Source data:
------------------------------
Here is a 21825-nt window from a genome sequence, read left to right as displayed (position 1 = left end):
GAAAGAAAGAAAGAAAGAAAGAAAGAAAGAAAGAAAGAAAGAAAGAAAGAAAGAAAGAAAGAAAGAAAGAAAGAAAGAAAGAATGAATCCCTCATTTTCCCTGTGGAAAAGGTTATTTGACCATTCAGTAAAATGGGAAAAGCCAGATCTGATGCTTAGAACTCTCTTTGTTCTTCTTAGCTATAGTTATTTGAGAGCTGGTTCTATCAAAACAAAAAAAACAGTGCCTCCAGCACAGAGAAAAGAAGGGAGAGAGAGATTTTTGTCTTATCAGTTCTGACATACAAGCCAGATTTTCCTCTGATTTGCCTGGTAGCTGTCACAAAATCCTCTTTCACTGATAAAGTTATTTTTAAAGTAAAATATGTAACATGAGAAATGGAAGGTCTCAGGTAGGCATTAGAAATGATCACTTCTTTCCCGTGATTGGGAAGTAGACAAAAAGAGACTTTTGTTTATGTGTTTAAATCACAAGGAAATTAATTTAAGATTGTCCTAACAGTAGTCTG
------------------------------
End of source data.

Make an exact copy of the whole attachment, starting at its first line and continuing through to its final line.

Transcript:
Here is a 21825-nt window from a genome sequence, read left to right as displayed (position 1 = left end):
GAAAGAAAGAAAGAAAGAAAGAAAGAAAGAAAGAAAGAAAGAAAGAAAGAAAGAAAGAAAGAAAGAAAGAAAGAAAGAAAGAATGAATCCCTCATTTTCCCTGTGGAAAAGGTTATTTGACCATTCAGTAAAATGGGAAAAGCCAGATCTGATGCTTAGAACTCTCTTTGTTCTTCTTAGCTATAGTTATTTGAGAGCTGGTTCTATCAAAACAAAAAAAACAGTGCCTCCAGCACAGAGAAAAGAAGGGAGAGAGAGATTTTTGTCTTATCAGTTCTGACATACAAGCCAGATTTTCCTCTGATTTGCCTGGTAGCTGTCACAAAATCCTCTTTCACTGATAAAGTTATTTTTAAAGTAAAATATGTAACATGAGAAATGGAAGGTCTCAGGTAGGCATTAGAAATGATCACTTCTTTCCCGTGATTGGGAAGTAGACAAAAAGAGACTTTTGTTTATGTGTTTAAATCACAAGGAAATTAATTTAAGATTGTCCTAACAGTAGTCTG